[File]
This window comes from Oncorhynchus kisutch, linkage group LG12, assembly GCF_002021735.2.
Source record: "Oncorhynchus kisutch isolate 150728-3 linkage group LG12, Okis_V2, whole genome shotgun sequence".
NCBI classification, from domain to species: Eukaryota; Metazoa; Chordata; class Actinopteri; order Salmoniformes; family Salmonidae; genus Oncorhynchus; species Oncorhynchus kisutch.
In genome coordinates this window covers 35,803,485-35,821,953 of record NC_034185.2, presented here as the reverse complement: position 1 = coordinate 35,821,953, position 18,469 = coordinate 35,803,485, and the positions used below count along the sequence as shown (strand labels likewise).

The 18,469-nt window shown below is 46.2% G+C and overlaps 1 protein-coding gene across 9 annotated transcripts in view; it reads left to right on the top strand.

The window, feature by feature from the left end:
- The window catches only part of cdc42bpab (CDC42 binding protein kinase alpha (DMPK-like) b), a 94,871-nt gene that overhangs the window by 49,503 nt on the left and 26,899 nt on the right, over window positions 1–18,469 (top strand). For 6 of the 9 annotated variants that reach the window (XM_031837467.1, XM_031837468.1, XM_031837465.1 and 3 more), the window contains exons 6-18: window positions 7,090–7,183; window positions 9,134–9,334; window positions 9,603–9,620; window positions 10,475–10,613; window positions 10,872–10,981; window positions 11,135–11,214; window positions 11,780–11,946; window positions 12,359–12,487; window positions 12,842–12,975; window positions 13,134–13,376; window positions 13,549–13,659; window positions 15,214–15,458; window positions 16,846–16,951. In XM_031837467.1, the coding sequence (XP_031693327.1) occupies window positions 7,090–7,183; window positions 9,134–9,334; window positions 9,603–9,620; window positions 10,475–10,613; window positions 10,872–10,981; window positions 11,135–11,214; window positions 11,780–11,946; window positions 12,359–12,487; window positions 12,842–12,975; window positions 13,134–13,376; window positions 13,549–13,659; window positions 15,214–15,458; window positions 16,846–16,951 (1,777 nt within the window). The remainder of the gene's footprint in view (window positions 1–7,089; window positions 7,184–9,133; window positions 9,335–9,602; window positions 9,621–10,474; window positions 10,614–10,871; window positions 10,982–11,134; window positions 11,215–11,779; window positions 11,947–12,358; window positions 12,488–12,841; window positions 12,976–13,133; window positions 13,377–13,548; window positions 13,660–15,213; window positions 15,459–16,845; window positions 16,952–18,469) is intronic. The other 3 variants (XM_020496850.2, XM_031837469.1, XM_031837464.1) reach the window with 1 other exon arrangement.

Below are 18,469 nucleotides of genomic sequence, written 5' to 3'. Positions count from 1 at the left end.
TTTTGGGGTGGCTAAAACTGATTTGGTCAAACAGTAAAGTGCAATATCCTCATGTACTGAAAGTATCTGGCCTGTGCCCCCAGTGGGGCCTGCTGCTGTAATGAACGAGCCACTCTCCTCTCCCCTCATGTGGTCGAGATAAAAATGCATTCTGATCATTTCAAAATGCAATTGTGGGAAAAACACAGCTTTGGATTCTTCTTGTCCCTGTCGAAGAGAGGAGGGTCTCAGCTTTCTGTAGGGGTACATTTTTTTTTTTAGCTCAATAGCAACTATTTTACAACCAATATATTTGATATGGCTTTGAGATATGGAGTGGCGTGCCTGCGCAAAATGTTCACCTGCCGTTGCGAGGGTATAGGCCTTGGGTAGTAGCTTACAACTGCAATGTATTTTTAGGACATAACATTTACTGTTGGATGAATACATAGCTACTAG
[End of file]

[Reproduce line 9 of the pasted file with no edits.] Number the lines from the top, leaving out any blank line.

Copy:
TTTTGGGGTGGCTAAAACTGATTTGGTCAAACAGTAAAGTGCAATATCCTCATGTACTGAAAGTATCTGGCCTGTGCCCCCAGTGGGGCCTGCTGCTGTAATGAACGAGCCACTCTCCTCTCCCCTCATGTGGTCGAGATAAAAATGCATTCTGATCATTTCAAAATGCAATTGTGGGAAAAACACAGCTTTGGATTCTTCTTGTCCCTGTCGAAGAGAGGAGGGTCTCAGCTTTCTGTAGGGGTACATTTTTTTTTTTAGCTCAATAGCAACTATTTTACAACCAATATATTTGATATGGCTTTGAGATATGGAGTGGCGTGCCTGCGCAAAATGTTCACCTGCCGTTGCGAGGGTATAGGCCTTGGGTAGTAGCTTACAACTGCAATGTATTTTTAGGACATAACATTTACTGTTGGATGAATACATAGCTACTAG